Hypertension, also called high blood pressure, has been called the silent killer as there are no obvious symptoms. Millions of people with obesity, type II diabetes, cancer, immune dysfunction and most other health related conditions have been and continue to be affected by hypertension and other factors that cause heart and circulatory illness. In persons with HIV on protease inhibitors and some other regimens, heart attacks caused by elevated blood pressure, elevated LDL cholesterol, low HDL and elevated triglycerides happen too frequently. Heart and circulatory disease have been and continue to be the leading cause of death in America. As Americans continue to get fatter, heart disease, high blood pressure, also known as hypertension, and elevated blood sugar levels known as Type II diabetes, continue to rob people of both a quality and longer life.
My interest in hypertension became very personal this past summer when I tested myself in a public place and found I had hypertension (high blood pressure), type II, with a reading of 178 over 98. At age 63, I found myself in league with over 60% of the elderly population over 60 that also have hypertension. Long term hypertension can damage the lungs, heart, kidneys and even the eyes and may cause strokes.
Tens of millions are taking various drugs to cope with hypertension. Many of these drugs also have side effects and some may even contribute to heart attacks.
It is a very wise investment for anyone with hypertension to purchase a device for measuring blood pressure and another to measure blood sugar levels. For less than $100, you can have two of the most important diagnostic instruments on the market. You can find these instruments in local drug stores or through mail order pharmacies.
In the United States, nearly1 in 4 people live with hypertension and this includes over 1 million children. Tens of millions are also affected with elevated blood sugar. Researchers have established a clear link between elevated blood sugar and hypertension in 75% of the cases studied. Testing is the only way to know for certain where your health status stands in both of these critical areas.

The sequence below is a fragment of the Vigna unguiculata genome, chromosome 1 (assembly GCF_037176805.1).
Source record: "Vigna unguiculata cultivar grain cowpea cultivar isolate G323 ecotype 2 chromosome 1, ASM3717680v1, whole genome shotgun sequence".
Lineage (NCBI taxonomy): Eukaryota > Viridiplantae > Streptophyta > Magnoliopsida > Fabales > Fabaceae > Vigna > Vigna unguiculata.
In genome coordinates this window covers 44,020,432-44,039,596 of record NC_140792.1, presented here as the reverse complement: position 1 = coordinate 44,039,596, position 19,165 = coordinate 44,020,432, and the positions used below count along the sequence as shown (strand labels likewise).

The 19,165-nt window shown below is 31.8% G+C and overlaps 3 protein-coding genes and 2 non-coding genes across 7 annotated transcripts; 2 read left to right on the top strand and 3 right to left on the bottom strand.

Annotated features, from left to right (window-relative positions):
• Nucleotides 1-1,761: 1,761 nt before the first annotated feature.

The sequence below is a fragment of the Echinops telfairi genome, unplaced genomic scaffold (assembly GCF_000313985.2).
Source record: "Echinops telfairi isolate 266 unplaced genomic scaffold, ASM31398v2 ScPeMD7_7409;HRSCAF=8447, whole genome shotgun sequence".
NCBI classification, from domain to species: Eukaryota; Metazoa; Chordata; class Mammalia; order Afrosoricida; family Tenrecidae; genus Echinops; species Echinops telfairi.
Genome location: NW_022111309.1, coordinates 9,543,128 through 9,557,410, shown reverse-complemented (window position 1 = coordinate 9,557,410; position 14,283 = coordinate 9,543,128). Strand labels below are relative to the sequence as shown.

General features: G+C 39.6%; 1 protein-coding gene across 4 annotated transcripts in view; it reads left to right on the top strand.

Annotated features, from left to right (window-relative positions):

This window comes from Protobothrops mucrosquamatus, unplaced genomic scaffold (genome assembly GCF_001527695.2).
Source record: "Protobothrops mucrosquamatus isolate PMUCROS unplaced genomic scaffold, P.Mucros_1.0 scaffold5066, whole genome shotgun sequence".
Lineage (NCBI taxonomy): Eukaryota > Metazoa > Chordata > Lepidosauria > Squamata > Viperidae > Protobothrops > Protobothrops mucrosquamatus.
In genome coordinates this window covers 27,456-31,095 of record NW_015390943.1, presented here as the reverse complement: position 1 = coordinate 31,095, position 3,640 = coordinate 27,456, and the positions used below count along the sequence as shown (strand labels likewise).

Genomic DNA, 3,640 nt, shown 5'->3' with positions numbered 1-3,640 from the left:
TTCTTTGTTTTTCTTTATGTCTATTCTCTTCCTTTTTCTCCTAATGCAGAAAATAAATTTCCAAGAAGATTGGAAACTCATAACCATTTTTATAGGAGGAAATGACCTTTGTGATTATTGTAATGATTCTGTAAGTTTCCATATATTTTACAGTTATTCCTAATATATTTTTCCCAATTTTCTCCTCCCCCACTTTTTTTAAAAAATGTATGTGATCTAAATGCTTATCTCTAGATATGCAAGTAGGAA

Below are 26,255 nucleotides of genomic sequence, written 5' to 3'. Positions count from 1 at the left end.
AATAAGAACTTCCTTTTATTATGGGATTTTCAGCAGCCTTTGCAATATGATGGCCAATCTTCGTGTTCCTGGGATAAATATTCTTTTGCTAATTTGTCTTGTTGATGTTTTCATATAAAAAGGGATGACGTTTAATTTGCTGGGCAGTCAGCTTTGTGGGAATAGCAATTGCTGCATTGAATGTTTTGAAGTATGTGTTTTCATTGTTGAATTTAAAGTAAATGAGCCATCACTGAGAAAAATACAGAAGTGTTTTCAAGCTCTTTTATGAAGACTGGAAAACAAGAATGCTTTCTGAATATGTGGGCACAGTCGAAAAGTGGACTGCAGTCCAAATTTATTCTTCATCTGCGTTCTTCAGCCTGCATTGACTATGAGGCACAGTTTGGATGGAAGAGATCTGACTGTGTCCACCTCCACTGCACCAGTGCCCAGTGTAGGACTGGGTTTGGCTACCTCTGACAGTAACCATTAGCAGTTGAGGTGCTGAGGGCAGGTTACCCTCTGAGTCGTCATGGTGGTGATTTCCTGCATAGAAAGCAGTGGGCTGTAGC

The following information is reprinted from hypertension.com
Definitions of blood pressure numbers - Systolic pressure is the force of blood in the arteries as the heart beats. It is shown as the top number in a blood pressure reading. Diastolic pressure is the force of blood in the arteries as the heart relaxes between beats. It's shown as the bottom number in a blood pressure reading.
Basically hypertension is high blood pressure that is above normal levels consistently for more than about 6 months. Common symptoms of hypertension are listed below, these are often varied and difficult to diagnose.
The only real way to know if you have hypertension is to have your blood pressure checked, most doctors do this as part of a normal examination.
Blood Pressure Levels above 140/90 are considered 'high'. Systolic is the top number. Diastolic is the bottom number.
Hypertension puts a strain on the heart by increasing its need for oxygen making it work harder than normal. Over time, this causes the walls of the arteries to harden. Hypertension is a major health problem, especially because it has no obvious symptoms. Many people have hypertension without showing any obvious symptoms. If you do not know your blood pressure, you should have it taken.
People with high blood pressure often do not feel sick. In fact, hypertension is often called "the silent killer," because it may cause no symptoms at all for a long time. Your organs and tissues can be damaged by hypertension without you knowing or feeling any 'external' symptoms.
If you have hypertension, then you will have a higher risk for heart disease and other medical problems than people with normal blood pressure. Serious complications can be avoided by getting regular blood pressure checks and treating hypertension as soon as it is diagnosed.
Hypertension is more common in men than women and it's also more common in people over the age of 65 than it is in younger people. Also, hypertension can run in families, and you are more likely to be affected if your close relatives have the condition.
There are two main types of hypertension. If you have hypertension and have no easily identifiable cause you're considered to have primary essential hypertension, while if you have a specific gene or organ directly responsible for your hypertension then you have a secondary hypertension.
The most serious type of hypertension is called Malignant hypertension. This is a particularly severe form of high blood pressure where the pressure level is at least 210/120 mm Hg. It occurs in only about 1 of 200 people who have high blood pressure. This type of hypertension is several times more common among blacks than among whites, among men than among women, and among people in poorer economic groups. Malignant hypertension may produce a variety of severe symptoms. If untreated, malignant hypertension usually leads to death in 3 to 6 months.